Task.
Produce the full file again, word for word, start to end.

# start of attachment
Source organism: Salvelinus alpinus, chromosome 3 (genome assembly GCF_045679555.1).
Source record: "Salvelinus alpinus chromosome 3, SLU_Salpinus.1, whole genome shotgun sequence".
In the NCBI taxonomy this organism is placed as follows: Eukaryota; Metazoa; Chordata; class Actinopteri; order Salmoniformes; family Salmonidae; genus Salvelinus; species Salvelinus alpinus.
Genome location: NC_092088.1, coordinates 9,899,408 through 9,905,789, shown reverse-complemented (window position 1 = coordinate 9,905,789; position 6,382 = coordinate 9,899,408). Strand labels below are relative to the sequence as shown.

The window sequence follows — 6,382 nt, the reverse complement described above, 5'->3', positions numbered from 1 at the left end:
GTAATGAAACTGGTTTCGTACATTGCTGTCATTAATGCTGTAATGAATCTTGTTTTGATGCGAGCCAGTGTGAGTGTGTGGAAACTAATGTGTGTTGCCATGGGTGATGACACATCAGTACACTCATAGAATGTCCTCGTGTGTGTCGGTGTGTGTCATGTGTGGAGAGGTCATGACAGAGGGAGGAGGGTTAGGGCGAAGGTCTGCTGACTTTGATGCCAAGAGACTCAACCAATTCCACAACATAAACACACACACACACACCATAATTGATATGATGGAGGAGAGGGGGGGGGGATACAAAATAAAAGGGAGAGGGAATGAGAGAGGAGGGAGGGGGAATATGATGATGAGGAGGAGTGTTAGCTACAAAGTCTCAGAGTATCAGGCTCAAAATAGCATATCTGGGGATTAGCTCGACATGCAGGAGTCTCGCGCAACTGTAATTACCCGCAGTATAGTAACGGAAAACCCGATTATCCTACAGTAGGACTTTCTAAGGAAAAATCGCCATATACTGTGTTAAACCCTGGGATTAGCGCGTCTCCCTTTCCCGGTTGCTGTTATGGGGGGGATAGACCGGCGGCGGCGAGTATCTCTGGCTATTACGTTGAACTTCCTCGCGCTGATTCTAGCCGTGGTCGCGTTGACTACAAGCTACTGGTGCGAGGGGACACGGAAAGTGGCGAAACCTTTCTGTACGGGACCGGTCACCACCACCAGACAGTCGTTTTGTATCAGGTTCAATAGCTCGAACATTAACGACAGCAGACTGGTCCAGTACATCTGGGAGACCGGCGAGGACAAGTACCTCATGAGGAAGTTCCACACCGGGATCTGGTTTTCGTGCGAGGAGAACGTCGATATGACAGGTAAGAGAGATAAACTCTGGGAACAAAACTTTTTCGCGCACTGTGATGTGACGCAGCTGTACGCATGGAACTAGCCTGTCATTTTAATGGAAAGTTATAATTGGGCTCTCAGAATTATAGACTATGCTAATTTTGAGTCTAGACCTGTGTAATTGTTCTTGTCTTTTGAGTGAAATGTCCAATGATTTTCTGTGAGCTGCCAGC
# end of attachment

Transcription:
Source organism: Salvelinus alpinus, chromosome 3 (genome assembly GCF_045679555.1).
Source record: "Salvelinus alpinus chromosome 3, SLU_Salpinus.1, whole genome shotgun sequence".
In the NCBI taxonomy this organism is placed as follows: Eukaryota; Metazoa; Chordata; class Actinopteri; order Salmoniformes; family Salmonidae; genus Salvelinus; species Salvelinus alpinus.
Genome location: NC_092088.1, coordinates 9,899,408 through 9,905,789, shown reverse-complemented (window position 1 = coordinate 9,905,789; position 6,382 = coordinate 9,899,408). Strand labels below are relative to the sequence as shown.

The window sequence follows — 6,382 nt, the reverse complement described above, 5'->3', positions numbered from 1 at the left end:
GTAATGAAACTGGTTTCGTACATTGCTGTCATTAATGCTGTAATGAATCTTGTTTTGATGCGAGCCAGTGTGAGTGTGTGGAAACTAATGTGTGTTGCCATGGGTGATGACACATCAGTACACTCATAGAATGTCCTCGTGTGTGTCGGTGTGTGTCATGTGTGGAGAGGTCATGACAGAGGGAGGAGGGTTAGGGCGAAGGTCTGCTGACTTTGATGCCAAGAGACTCAACCAATTCCACAACATAAACACACACACACACACCATAATTGATATGATGGAGGAGAGGGGGGGGGGATACAAAATAAAAGGGAGAGGGAATGAGAGAGGAGGGAGGGGGAATATGATGATGAGGAGGAGTGTTAGCTACAAAGTCTCAGAGTATCAGGCTCAAAATAGCATATCTGGGGATTAGCTCGACATGCAGGAGTCTCGCGCAACTGTAATTACCCGCAGTATAGTAACGGAAAACCCGATTATCCTACAGTAGGACTTTCTAAGGAAAAATCGCCATATACTGTGTTAAACCCTGGGATTAGCGCGTCTCCCTTTCCCGGTTGCTGTTATGGGGGGGATAGACCGGCGGCGGCGAGTATCTCTGGCTATTACGTTGAACTTCCTCGCGCTGATTCTAGCCGTGGTCGCGTTGACTACAAGCTACTGGTGCGAGGGGACACGGAAAGTGGCGAAACCTTTCTGTACGGGACCGGTCACCACCACCAGACAGTCGTTTTGTATCAGGTTCAATAGCTCGAACATTAACGACAGCAGACTGGTCCAGTACATCTGGGAGACCGGCGAGGACAAGTACCTCATGAGGAAGTTCCACACCGGGATCTGGTTTTCGTGCGAGGAGAACGTCGATATGACAGGTAAGAGAGATAAACTCTGGGAACAAAACTTTTTCGCGCACTGTGATGTGACGCAGCTGTACGCATGGAACTAGCCTGTCATTTTAATGGAAAGTTATAATTGGGCTCTCAGAATTATAGACTATGCTAATTTTGAGTCTAGACCTGTGTAATTGTTCTTGTCTTTTGAGTGAAATGTCCAATGATTTTCTGTGAGCTGCCAGC